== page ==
E3S Web Conf.
Volume 308, 20212021 6th International Conference on Materials Science, Energy Technology and Environmental Engineering (MSETEE 2021)
|Number of page(s)||7|
|Section||Environmental Ecology and Biochemical Testing|
|Published online||27 September 2021|
Evaluation of MODIS-based Vegetation Restoration After the 2008 Wenchuan Earthquake
1. Department of Geography, Simon Fraser University, Vancouver, V5A 1S6, Canada
2. College of Science and Engineering, University of Glasgow, Glasgow, G12 8QQ, The United Kingdom
3. School of Geodesy and Geomatics, Wuhan University, Wuhan, Hubei, 430000, China
† These authors contributed equally.
* Corresponding author’s address: email@example.com
Mountainous vegetation recovery after major earthquakes has been significant for preventing post-seismic soil erosion and geo-hazards. Magnitude 7.9 Wenchuan earthquake struck western Sichuan, China in 2008, caused salient number of geological hazards and caused major vegetation damage. This recovery process could be a very long and fluctuating. And Remote sensing has been an important method of vegetation restoration monitoring. This study aims to use remote sensing technology data to analyze the post-seismic vegetation damage and recovery situation of the 2008 Wenchuan earthquake over years to 2020, and find the relevant factors affecting the restoration of ecological vegetation. This paper examined the vegetation recovery processes following the 2008 Wenchuan earthquake using 16-day interval MODIS normalized difference vegetation index time series from 2000 to 2020. It has been found that the vegetation recovery rate generally increased by years, the entire study area has recovered 49.89% by 2020. In addition, by combining remote sensing imagery and geographic information data, we also found that the heavily affected vegetation areas are mainly located along the southern part of the earthquake surface rupture, where have a very high slope which mainly over 60 degrees. It makes this part having higher probabilities to experiences secondary natural hazards and a fluctuating vegetation recovery rate. Through this research, it can be concluded that remote sensing is an effective method for monitoring vegetation dynamics in a long series. For soil and soil retention and ecological vegetation protection of landslides after the earthquake, it should be more concerned about the areas where have steep slope that over 60 degrees.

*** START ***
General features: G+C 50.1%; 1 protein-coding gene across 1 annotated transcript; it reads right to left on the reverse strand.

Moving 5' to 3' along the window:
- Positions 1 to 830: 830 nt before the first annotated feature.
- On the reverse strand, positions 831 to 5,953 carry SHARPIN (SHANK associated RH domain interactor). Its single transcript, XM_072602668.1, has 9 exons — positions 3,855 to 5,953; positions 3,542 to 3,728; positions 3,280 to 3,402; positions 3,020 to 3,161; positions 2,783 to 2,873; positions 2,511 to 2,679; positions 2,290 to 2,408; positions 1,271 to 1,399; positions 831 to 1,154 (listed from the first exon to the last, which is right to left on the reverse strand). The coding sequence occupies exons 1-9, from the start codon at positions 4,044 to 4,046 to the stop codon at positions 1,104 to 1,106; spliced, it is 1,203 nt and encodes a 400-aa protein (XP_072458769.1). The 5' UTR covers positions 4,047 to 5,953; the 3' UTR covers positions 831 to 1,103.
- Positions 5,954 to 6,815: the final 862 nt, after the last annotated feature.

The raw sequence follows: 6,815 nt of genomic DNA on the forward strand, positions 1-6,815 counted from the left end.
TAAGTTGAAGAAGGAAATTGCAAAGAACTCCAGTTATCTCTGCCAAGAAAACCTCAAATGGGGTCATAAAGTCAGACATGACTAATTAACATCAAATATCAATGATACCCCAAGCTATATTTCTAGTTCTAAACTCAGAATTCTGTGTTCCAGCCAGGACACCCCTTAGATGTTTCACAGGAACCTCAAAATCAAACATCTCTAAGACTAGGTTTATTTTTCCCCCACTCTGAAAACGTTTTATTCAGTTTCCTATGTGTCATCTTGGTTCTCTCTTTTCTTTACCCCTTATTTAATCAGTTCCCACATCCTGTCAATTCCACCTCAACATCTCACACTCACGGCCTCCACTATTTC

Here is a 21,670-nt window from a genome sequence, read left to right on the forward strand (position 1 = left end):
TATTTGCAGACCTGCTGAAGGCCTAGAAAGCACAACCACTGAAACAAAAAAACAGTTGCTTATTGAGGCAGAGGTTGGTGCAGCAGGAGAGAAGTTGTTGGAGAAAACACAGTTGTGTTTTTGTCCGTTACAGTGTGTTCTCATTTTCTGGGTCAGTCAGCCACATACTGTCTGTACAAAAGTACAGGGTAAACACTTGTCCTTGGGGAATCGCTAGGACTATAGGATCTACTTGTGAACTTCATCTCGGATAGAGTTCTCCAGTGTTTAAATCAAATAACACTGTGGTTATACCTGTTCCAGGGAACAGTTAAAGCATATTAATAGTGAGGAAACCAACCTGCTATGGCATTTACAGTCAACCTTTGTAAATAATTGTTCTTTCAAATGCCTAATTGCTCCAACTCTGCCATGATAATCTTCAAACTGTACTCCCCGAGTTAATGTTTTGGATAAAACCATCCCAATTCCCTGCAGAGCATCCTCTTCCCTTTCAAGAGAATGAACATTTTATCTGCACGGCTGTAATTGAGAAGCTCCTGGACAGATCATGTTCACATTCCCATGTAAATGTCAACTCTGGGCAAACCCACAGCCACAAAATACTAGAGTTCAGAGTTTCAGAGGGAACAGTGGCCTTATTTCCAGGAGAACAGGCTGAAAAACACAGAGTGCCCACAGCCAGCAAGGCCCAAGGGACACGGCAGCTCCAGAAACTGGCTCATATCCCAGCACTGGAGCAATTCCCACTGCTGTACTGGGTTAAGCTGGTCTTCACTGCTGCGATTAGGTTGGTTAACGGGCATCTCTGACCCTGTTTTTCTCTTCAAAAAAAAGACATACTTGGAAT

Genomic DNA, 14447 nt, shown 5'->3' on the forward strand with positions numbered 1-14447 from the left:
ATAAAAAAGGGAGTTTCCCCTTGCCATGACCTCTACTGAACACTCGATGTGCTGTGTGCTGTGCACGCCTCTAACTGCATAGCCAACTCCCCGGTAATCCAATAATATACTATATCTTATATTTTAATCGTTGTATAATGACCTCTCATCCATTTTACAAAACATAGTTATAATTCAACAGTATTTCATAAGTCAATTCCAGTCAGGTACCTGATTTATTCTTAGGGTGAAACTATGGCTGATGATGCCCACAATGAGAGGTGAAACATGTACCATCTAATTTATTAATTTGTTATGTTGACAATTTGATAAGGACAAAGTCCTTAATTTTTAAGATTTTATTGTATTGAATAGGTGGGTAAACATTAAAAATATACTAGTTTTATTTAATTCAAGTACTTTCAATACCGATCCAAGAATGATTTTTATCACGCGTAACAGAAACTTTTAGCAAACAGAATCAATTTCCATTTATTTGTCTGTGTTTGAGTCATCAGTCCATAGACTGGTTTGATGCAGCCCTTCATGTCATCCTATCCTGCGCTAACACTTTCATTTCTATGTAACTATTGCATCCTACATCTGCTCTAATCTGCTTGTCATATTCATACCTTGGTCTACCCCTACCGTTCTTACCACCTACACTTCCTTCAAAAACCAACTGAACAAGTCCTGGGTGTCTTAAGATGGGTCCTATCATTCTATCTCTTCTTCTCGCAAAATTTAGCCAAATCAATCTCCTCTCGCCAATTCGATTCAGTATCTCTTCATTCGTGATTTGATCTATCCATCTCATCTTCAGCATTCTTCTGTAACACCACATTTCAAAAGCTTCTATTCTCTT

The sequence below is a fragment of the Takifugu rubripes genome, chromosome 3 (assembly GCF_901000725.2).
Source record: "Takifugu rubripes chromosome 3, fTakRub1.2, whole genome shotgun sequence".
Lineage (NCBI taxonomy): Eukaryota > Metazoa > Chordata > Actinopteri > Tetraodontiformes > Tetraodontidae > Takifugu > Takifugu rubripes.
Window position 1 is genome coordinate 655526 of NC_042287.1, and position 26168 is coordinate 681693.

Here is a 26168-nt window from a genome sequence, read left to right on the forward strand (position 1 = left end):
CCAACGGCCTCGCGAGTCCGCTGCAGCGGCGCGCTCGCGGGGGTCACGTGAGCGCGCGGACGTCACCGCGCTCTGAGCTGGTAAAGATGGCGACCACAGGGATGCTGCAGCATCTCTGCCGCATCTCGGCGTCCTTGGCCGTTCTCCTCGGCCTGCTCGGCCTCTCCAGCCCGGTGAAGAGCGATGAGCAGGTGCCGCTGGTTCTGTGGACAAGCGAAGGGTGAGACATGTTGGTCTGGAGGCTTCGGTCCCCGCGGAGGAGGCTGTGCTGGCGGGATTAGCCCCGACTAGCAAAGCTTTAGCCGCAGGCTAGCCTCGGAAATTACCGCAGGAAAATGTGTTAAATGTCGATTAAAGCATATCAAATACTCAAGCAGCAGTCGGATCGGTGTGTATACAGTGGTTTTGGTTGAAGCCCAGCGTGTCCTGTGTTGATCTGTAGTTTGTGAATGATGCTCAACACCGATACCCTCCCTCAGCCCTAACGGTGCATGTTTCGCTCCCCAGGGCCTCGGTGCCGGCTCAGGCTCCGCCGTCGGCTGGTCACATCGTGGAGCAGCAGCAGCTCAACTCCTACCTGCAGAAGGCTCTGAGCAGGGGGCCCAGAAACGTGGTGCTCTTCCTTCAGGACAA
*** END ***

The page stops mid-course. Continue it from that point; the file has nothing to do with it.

© The Authors, published by EDP Sciences, 2021
This is an Open Access article distributed under the terms of the Creative Commons Attribution License 4.0, which permits unrestricted use, distribution, and reproduction in any medium, provided the original work is properly cited.
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